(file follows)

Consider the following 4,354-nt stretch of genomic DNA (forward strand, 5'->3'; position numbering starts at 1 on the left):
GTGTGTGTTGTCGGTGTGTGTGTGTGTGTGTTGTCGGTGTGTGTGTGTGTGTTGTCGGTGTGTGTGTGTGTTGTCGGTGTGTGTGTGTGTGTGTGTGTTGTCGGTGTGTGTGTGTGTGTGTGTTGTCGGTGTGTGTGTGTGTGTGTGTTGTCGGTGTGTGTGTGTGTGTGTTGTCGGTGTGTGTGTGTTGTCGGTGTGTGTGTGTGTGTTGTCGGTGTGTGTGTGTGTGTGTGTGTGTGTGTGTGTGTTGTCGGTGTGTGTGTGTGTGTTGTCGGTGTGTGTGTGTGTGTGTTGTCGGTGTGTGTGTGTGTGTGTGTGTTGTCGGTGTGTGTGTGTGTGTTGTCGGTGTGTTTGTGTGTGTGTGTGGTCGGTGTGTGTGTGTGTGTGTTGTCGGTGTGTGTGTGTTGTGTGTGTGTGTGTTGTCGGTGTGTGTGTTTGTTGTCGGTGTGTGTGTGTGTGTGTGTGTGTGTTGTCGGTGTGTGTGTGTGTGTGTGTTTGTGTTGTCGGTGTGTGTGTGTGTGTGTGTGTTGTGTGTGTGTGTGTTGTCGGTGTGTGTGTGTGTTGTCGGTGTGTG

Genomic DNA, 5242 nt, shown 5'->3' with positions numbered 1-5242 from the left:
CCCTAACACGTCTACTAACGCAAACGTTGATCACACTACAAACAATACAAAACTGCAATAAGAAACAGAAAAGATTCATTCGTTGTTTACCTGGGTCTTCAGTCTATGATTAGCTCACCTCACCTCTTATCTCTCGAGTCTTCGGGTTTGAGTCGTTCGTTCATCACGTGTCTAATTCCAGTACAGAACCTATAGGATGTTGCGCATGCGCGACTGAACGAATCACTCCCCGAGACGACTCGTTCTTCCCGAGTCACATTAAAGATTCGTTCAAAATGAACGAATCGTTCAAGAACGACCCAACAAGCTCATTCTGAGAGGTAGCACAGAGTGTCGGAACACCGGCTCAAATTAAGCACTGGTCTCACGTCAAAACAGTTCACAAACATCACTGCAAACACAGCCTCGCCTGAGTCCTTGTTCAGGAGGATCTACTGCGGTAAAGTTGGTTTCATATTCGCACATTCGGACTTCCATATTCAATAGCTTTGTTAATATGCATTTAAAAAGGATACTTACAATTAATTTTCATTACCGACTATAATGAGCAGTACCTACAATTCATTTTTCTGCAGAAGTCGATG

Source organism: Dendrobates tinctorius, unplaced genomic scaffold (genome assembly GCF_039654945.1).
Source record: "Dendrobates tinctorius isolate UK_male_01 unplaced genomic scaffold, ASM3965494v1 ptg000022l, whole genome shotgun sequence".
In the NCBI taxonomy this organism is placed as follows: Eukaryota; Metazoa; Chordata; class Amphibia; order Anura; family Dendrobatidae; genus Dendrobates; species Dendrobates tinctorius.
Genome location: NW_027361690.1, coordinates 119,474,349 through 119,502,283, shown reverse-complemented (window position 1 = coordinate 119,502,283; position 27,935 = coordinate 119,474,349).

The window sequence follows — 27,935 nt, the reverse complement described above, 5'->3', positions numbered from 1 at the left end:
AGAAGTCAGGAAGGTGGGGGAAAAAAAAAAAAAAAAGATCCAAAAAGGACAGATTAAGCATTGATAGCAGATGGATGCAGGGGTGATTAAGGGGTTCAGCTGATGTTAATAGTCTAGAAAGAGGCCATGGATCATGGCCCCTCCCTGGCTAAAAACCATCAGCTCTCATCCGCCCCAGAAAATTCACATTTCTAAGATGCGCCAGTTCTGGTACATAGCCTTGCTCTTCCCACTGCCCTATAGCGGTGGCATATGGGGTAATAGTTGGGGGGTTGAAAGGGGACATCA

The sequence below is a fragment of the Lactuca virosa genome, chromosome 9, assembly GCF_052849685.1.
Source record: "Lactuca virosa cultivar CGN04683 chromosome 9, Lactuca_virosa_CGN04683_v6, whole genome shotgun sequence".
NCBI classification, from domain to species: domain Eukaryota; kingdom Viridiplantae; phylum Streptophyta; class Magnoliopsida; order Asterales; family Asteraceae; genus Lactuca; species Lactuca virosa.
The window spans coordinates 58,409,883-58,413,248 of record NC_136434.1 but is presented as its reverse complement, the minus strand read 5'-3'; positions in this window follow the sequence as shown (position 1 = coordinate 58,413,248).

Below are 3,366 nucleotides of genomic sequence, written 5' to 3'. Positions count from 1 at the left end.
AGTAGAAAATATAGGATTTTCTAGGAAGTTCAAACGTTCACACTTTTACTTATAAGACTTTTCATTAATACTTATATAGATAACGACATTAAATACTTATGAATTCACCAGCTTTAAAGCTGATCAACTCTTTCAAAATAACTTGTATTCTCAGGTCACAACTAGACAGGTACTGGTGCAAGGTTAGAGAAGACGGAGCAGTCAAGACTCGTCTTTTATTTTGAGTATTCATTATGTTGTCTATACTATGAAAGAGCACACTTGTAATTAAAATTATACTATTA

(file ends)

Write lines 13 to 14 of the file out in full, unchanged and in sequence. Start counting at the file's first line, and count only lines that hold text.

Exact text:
NCBI classification, from domain to species: domain Eukaryota; kingdom Viridiplantae; phylum Streptophyta; class Magnoliopsida; order Asterales; family Asteraceae; genus Lactuca; species Lactuca virosa.
The window spans coordinates 58,409,883-58,413,248 of record NC_136434.1 but is presented as its reverse complement, the minus strand read 5'-3'; positions in this window follow the sequence as shown (position 1 = coordinate 58,413,248).